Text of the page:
So yeah, they get kind of crazy at clubs, but in la universidad, it’s disrespectful for a girl to wear shorts to class, while in the states a female college student (even though it is disrespectful and also kind of gross) can wear Daisy Dukes and not be told to go change.For guys, their idea of hitting on a girl is saying “Sos muy bonita” (but not in the most romantic way) and thinking that’s just enough to get away with having her as a girlfriend. I’d also say they’re more affectionate than they are slutty. This country is also filled with piropos and catcalls, but it’s just like most any Latin American country. It’s their way of “showing respect for the woman,” however disrespectful the catcall may be… but in general, they are never really “slutty.” They are more prone to getting into relationships and being seen making out in the park, but they’re actually normally very loyal to their significant other, and just want to show off that they love this person.

Just like any other stereotype, some Argentinians may present the stereotype well and proud, while for the most part it’s not very true.  I actually think they’re some of the nicest and good-hearted people I’ve ever met. The thing is when you’re walking on the street or paying at the grocery, they are very cold and kind of disheartening, but if you start a conversation with them, have a mate with them, ask them a question off the street, you can’t help but keep talking.

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Foto del Día 50: They love their pizza here. It’s especially surprising how much homemade pizza they made. That’s okay, I’m not complaining. Here’s our delicious pizza we made with Damian and his friends.

Foto del Día 50: They love their pizza here. It’s especially surprising how much homemade pizza they made. That’s okay, I’m not complaining. Here’s our delicious pizza we made with Damian and his friends.

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Foto del Día 49: There was a Feria del Libros held in la Plaza San Martín. There’s something about books that just make me feel so good about life, especially when I see ones I’ve read at school! I bought a book. There was also one book whose cover was of Kelly’s chest.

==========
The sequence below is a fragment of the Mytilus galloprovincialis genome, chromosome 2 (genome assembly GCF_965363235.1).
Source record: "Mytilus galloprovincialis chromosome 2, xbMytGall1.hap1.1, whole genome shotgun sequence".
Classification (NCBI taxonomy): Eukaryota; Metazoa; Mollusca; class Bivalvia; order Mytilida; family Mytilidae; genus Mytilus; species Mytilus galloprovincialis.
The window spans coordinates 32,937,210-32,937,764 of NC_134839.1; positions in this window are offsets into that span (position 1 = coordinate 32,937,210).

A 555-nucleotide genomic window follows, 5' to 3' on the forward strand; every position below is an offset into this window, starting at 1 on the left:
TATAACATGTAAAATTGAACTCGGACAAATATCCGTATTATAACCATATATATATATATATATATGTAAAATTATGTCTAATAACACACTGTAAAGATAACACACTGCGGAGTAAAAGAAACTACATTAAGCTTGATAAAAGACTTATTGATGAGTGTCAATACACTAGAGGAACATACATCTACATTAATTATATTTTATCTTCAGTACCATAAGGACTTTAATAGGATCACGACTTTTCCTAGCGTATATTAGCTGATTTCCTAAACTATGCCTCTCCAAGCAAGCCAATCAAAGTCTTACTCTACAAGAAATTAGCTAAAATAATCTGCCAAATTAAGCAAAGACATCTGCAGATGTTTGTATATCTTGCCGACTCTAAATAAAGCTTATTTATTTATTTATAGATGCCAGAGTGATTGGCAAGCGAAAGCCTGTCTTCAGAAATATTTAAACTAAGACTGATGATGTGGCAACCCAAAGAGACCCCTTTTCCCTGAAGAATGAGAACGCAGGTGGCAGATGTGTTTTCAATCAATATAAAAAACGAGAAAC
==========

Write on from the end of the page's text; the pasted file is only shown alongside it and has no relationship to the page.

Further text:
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For those who plan on living abroad

My mom is sending me a package in a couple days with things that I wish I had brought (luckily it’s my birthday so I have a good excuse for getting this package sent to me despite all the complications of the Argentine Customs :)). Luckily, I brought most of what I want here, even though I feel like I’m still lacking something.

Things that sound superfluous but that I am super duper glad I brought:

  • MY HIKING BOOTS. I guess this one depends on the location, but living right next to the Andes Mountains calls for lots of hiking.
  • I also brought running shoescasual every day shoes (for me that’d be a pair of regular sandals and flats), and flip flops. But the best part about living in Argentina is that you can buy yourself a pair of alpargatas which are way cheaper than TOMS so you wouldn’t be afraid of ruining them (they’re also versatile and pretty durable), and for me, that covers my casual every day shoes.
  • My Nalgene. Or any water bottle. Although it’s considered a yanqui item to carry around, it comes in handy on longer trips.
  • My stuffed animals and pictures and any other small decorations. There is no doubt that once you’re in a different country, you will get homesick. These random knick-knacks help me get by, making my new home just that much more like my old home.